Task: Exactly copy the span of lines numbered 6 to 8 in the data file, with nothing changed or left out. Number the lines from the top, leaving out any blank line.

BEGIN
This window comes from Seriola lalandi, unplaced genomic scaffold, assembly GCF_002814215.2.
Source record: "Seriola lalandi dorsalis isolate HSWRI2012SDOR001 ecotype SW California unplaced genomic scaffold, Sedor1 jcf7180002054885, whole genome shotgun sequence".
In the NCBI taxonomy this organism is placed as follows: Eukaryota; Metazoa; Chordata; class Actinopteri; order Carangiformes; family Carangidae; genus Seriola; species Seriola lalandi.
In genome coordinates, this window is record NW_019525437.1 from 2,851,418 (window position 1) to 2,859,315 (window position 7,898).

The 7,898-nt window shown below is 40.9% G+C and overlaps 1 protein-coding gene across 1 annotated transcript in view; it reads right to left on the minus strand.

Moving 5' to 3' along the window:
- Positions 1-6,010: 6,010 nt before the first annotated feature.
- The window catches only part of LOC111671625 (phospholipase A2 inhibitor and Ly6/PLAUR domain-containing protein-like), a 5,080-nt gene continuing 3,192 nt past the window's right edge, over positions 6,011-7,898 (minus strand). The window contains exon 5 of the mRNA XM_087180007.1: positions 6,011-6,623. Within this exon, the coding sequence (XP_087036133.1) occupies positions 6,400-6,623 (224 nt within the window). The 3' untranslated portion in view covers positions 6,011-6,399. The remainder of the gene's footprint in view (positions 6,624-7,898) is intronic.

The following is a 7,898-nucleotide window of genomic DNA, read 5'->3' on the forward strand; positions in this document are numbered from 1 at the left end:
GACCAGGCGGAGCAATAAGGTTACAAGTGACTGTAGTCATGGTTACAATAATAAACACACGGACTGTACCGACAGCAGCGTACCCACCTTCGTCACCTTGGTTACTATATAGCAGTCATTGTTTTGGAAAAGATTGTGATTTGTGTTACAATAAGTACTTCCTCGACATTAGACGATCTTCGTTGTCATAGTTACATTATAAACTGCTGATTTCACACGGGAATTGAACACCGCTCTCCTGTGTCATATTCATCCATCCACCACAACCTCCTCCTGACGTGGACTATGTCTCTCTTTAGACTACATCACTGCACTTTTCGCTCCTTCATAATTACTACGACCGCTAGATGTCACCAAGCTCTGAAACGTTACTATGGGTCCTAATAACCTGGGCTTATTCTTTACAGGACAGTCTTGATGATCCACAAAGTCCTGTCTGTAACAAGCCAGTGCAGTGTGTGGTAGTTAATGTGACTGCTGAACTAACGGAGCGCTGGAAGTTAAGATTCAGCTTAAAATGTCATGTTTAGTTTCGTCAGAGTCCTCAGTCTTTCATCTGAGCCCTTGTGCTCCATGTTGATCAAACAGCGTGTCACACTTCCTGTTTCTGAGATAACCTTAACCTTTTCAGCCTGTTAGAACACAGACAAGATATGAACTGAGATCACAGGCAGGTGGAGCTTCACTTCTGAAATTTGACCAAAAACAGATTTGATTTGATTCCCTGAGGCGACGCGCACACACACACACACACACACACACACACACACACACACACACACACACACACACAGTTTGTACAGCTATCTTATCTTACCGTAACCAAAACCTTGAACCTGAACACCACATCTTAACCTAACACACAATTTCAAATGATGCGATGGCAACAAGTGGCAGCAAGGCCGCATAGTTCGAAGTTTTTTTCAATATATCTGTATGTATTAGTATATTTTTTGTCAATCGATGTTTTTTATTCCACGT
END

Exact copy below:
Moving 5' to 3' along the window:
- Positions 1-6,010: 6,010 nt before the first annotated feature.
- The window catches only part of LOC111671625 (phospholipase A2 inhibitor and Ly6/PLAUR domain-containing protein-like), a 5,080-nt gene continuing 3,192 nt past the window's right edge, over positions 6,011-7,898 (minus strand). The window contains exon 5 of the mRNA XM_087180007.1: positions 6,011-6,623. Within this exon, the coding sequence (XP_087036133.1) occupies positions 6,400-6,623 (224 nt within the window). The 3' untranslated portion in view covers positions 6,011-6,399. The remainder of the gene's footprint in view (positions 6,624-7,898) is intronic.